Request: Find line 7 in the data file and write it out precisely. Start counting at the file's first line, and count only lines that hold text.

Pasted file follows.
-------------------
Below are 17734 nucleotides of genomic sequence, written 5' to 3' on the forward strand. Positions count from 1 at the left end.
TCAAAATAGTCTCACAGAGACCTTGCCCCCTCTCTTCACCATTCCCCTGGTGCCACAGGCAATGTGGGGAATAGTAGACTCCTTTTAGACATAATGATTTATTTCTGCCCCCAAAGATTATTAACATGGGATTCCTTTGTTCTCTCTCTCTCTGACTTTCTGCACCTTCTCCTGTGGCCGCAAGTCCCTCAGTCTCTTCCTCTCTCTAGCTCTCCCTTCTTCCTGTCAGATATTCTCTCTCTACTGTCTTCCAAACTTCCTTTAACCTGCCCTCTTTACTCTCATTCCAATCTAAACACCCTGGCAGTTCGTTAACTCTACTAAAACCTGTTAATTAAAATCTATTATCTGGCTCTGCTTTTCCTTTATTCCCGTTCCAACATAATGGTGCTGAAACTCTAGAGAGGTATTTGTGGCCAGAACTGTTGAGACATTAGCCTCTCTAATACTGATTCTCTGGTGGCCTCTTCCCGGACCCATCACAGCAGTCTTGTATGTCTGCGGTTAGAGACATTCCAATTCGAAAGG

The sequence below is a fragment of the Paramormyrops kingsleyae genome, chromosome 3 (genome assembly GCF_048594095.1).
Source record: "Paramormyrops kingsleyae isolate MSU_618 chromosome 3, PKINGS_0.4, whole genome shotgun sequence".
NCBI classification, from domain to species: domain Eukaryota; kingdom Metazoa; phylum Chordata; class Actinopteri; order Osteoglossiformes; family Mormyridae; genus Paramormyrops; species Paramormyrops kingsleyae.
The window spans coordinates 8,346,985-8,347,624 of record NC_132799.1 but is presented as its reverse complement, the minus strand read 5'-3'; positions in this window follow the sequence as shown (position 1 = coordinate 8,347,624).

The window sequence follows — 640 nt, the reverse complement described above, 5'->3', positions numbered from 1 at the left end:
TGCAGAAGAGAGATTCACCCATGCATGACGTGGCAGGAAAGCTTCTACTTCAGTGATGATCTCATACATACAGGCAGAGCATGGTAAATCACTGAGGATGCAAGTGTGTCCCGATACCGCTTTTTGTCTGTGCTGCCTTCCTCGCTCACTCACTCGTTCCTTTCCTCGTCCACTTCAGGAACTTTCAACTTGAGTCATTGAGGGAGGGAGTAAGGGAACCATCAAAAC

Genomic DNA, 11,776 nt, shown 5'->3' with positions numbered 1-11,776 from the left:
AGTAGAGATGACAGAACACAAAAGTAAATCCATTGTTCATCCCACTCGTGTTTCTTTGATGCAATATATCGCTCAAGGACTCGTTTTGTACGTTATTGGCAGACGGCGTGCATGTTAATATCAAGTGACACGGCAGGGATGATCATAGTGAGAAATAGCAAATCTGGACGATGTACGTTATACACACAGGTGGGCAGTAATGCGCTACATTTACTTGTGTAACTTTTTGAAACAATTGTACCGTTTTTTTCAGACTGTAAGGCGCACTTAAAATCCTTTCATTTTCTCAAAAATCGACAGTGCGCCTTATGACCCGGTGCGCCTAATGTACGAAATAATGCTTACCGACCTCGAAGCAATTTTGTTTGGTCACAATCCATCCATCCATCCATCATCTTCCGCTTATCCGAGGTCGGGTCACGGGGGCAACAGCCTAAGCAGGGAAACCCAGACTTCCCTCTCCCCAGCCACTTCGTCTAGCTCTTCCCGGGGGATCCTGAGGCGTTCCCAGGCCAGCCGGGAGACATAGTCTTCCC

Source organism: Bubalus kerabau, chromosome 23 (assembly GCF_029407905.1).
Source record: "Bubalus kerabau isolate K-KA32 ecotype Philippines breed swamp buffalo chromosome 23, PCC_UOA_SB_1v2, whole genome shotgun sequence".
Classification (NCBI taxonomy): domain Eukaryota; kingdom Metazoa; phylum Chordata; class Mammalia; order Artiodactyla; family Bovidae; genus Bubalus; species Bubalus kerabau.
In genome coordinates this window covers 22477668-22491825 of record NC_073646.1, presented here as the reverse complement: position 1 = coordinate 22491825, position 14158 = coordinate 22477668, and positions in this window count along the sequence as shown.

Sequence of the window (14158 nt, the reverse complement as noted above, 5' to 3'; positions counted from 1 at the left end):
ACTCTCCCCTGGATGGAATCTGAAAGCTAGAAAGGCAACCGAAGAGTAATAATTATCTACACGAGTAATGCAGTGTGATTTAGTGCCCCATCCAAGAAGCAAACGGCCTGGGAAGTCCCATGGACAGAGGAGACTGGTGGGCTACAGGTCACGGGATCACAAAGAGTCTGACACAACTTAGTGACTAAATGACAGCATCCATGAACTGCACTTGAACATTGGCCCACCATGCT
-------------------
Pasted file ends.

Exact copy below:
The window sequence follows — 640 nt, the reverse complement described above, 5'->3', positions numbered from 1 at the left end: